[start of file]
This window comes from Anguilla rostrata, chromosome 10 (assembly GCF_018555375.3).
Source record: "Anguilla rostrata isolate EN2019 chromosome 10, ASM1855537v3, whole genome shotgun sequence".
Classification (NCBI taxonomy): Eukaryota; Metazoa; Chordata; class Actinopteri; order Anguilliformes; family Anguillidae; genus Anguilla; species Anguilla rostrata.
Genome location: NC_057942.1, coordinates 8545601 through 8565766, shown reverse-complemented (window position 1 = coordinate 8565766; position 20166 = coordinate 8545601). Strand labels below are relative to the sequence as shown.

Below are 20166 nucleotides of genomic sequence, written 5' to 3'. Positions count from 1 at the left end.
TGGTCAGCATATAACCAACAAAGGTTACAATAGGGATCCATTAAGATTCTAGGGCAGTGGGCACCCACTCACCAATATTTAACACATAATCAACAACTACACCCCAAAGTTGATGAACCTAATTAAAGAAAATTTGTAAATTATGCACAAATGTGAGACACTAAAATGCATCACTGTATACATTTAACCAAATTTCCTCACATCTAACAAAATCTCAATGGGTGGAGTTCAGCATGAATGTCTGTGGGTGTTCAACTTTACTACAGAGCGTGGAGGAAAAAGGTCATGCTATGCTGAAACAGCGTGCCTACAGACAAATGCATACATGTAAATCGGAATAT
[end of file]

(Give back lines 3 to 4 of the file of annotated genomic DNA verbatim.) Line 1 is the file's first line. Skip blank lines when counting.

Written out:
Classification (NCBI taxonomy): Eukaryota; Metazoa; Chordata; class Actinopteri; order Anguilliformes; family Anguillidae; genus Anguilla; species Anguilla rostrata.
Genome location: NC_057942.1, coordinates 8545601 through 8565766, shown reverse-complemented (window position 1 = coordinate 8565766; position 20166 = coordinate 8545601). Strand labels below are relative to the sequence as shown.